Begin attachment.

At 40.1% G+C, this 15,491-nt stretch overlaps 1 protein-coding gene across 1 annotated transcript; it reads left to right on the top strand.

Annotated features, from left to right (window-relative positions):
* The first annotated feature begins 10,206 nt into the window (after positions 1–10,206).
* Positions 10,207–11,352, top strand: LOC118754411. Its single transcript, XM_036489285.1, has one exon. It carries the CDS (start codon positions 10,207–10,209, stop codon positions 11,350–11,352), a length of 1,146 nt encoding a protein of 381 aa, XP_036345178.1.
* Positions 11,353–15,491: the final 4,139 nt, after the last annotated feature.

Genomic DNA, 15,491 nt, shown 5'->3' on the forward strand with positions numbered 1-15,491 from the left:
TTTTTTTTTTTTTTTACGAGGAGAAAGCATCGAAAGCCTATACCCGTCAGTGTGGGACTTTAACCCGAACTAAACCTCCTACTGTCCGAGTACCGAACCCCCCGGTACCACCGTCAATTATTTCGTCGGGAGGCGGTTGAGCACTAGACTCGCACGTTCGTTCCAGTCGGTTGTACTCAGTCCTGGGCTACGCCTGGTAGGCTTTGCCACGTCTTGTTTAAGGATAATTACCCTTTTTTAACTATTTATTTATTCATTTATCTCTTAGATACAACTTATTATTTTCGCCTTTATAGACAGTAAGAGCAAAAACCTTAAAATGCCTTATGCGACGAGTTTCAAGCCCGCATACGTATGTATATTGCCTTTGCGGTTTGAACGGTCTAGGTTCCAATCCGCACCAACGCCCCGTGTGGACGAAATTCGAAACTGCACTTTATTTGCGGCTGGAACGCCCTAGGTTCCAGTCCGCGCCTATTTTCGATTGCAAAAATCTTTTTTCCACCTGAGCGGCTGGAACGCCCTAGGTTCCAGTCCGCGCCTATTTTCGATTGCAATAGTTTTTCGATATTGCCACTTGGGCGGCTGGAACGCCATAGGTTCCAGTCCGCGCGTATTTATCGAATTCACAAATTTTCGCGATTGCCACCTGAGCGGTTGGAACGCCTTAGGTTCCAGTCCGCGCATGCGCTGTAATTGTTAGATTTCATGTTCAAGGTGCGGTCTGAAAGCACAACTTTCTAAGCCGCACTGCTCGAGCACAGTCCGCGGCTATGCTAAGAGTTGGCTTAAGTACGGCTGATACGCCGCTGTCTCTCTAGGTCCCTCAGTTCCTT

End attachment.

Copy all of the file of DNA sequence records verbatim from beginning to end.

At 40.1% G+C, this 15,491-nt stretch overlaps 1 protein-coding gene across 1 annotated transcript; it reads left to right on the top strand.

Annotated features, from left to right (window-relative positions):
* The first annotated feature begins 10,206 nt into the window (after positions 1–10,206).
* Positions 10,207–11,352, top strand: LOC118754411. Its single transcript, XM_036489285.1, has one exon. It carries the CDS (start codon positions 10,207–10,209, stop codon positions 11,350–11,352), a length of 1,146 nt encoding a protein of 381 aa, XP_036345178.1.
* Positions 11,353–15,491: the final 4,139 nt, after the last annotated feature.

Genomic DNA, 15,491 nt, shown 5'->3' on the forward strand with positions numbered 1-15,491 from the left:
TTTTTTTTTTTTTTTACGAGGAGAAAGCATCGAAAGCCTATACCCGTCAGTGTGGGACTTTAACCCGAACTAAACCTCCTACTGTCCGAGTACCGAACCCCCCGGTACCACCGTCAATTATTTCGTCGGGAGGCGGTTGAGCACTAGACTCGCACGTTCGTTCCAGTCGGTTGTACTCAGTCCTGGGCTACGCCTGGTAGGCTTTGCCACGTCTTGTTTAAGGATAATTACCCTTTTTTAACTATTTATTTATTCATTTATCTCTTAGATACAACTTATTATTTTCGCCTTTATAGACAGTAAGAGCAAAAACCTTAAAATGCCTTATGCGACGAGTTTCAAGCCCGCATACGTATGTATATTGCCTTTGCGGTTTGAACGGTCTAGGTTCCAATCCGCACCAACGCCCCGTGTGGACGAAATTCGAAACTGCACTTTATTTGCGGCTGGAACGCCCTAGGTTCCAGTCCGCGCCTATTTTCGATTGCAAAAATCTTTTTTCCACCTGAGCGGCTGGAACGCCCTAGGTTCCAGTCCGCGCCTATTTTCGATTGCAATAGTTTTTCGATATTGCCACTTGGGCGGCTGGAACGCCATAGGTTCCAGTCCGCGCGTATTTATCGAATTCACAAATTTTCGCGATTGCCACCTGAGCGGTTGGAACGCCTTAGGTTCCAGTCCGCGCATGCGCTGTAATTGTTAGATTTCATGTTCAAGGTGCGGTCTGAAAGCACAACTTTCTAAGCCGCACTGCTCGAGCACAGTCCGCGGCTATGCTAAGAGTTGGCTTAAGTACGGCTGATACGCCGCTGTCTCTCTAGGTCCCTCAGTTCCTT